Sociodemographic risk factors associated with metabolic syndrome in a Mediterranean population.

Fecha de publicación

Etiquetas

Mediterranean population, metabolic syndrome y Sociodemographic risk factors

Resumen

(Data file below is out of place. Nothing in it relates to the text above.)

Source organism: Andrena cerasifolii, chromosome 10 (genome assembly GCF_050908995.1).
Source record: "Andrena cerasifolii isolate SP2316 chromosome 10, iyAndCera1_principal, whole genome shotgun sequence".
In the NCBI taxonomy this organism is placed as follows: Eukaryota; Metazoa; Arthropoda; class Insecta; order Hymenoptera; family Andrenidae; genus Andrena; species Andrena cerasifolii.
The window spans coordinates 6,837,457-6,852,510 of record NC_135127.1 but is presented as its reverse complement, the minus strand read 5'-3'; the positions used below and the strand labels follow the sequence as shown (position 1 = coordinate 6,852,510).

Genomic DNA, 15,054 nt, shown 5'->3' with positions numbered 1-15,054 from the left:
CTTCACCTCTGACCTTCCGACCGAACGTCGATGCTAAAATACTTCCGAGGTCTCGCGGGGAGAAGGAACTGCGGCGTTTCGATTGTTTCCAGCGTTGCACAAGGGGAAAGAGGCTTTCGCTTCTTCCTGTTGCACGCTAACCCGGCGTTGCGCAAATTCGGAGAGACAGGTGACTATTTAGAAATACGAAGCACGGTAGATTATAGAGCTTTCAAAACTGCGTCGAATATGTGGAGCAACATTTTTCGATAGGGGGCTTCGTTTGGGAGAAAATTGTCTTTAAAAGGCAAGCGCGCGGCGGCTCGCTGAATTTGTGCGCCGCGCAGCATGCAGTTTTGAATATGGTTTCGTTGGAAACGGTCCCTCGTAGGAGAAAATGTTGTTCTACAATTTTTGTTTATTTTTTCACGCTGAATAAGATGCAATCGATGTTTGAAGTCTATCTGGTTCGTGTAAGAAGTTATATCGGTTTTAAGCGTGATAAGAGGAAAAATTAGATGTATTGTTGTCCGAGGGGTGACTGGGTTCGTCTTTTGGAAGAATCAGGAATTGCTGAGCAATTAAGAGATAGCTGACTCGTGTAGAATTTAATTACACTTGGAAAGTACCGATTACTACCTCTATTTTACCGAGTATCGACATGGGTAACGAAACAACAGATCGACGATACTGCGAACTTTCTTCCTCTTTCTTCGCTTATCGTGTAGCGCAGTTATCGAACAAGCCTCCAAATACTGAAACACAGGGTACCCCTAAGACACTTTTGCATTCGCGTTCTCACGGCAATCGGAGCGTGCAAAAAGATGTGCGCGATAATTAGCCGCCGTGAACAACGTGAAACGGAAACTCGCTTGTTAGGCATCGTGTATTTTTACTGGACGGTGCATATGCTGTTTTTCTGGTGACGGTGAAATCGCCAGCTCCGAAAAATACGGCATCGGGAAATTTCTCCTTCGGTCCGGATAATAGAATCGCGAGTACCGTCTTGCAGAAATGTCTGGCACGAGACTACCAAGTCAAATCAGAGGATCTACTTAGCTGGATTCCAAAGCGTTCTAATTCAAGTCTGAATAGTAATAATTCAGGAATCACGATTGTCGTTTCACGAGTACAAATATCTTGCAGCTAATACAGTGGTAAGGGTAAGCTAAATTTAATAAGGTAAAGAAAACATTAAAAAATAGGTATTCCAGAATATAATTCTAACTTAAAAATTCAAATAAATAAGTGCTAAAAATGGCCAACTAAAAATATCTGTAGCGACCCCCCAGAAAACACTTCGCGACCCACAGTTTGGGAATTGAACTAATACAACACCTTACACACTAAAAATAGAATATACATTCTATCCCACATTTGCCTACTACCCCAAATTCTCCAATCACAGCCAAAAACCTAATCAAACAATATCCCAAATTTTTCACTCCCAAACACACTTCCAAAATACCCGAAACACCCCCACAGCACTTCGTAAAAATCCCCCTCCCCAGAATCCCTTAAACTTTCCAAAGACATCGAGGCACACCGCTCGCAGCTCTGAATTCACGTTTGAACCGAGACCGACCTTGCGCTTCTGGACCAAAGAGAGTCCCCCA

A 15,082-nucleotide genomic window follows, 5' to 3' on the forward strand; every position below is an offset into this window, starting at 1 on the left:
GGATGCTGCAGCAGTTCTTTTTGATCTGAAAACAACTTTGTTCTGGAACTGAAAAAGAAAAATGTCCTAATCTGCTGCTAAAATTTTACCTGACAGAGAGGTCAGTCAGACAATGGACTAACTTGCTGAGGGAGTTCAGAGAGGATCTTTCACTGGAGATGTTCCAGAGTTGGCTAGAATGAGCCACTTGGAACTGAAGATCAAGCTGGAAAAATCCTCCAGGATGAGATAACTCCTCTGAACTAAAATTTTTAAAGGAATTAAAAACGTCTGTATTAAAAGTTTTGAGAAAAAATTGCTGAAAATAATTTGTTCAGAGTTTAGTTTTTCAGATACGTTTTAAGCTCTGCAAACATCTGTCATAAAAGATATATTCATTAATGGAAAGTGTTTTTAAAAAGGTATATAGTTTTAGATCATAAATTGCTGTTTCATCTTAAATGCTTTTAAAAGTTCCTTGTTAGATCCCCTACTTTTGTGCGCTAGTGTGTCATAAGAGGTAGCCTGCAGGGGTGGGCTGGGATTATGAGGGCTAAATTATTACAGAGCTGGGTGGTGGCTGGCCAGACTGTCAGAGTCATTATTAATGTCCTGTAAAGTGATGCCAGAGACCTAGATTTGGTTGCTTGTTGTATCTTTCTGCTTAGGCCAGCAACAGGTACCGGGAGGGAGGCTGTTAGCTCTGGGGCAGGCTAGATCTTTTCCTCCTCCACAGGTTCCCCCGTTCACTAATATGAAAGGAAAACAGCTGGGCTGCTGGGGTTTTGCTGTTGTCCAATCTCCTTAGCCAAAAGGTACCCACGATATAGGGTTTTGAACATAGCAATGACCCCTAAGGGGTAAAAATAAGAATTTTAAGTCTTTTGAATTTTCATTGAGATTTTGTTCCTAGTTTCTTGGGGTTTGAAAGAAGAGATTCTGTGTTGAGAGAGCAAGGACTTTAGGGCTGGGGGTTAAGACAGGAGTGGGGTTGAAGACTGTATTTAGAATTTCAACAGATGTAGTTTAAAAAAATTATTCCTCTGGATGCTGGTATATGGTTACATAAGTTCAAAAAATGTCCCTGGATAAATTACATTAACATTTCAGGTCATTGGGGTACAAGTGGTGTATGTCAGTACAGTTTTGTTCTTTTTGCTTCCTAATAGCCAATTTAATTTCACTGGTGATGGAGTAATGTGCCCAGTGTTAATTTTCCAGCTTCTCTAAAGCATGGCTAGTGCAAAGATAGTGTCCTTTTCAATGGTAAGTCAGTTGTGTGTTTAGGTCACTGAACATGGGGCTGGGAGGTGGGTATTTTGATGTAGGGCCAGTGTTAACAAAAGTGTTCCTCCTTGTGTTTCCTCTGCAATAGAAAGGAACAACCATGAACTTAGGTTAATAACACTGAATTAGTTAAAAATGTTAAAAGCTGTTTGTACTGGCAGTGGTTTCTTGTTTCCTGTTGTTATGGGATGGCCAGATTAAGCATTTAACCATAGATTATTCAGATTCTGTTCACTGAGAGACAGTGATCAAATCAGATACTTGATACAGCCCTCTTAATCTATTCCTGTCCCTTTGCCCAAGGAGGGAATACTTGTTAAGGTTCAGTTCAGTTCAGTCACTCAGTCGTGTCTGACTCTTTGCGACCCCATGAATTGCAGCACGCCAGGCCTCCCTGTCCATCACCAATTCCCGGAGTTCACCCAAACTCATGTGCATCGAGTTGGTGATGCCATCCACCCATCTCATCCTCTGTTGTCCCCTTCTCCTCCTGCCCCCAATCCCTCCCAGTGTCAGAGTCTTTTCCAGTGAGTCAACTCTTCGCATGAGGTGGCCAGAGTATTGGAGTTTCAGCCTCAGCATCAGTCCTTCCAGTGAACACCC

To investigate the sociodemographic risk factors associated with metabolic syndrome (MetS) in the Mediterranean population of Catalonia, Spain. Data from the cross-sectional, population-based 2002-2003 Health Survey of Catalonia were analysed. The survey used a structured questionnaire to collect information on demographics, lifestyle and medical history. In a sub-sample of the original survey population anthropometrics and blood pressure were measured and blood samples were taken to determine HDL cholesterol, TAG and fasting glucose. The analysis included the 1,104 individuals aged 18-74 years from this sub-sample who had complete information on all variables necessary to define MetS using the National Cholesterol Education Program's Adult Treatment Panel III (ATP III) and the International Diabetes Federation (IDF) criteria. MetS prevalence was 28.5 % and 24.8 % according to IDF and ATP III criteria, respectively. MetS was significantly (P = 0.05) more common in males than females. MetS prevalence increased significantly (P<0.001) with age and degree of adiposity and as social class decreased. In general, MetS prevalence decreased as physical activity increased, which was significant (P = 0.0253) when applying ATP III criteria. After taking into account important confounders, MetS prevalence was significantly positively associated with male gender, age, BMI, physical inactivity and lower social class. Smoking status, marital status and working situation were not independently associated with MetS. Age, sex, degree of adiposity, physical activity and social class are the sociodemographic risk factors independently associated with MetS in this Mediterranean population. Understanding which factors predict MetS is important considering likely increasing MetS trends, and is useful for determining public health strategies.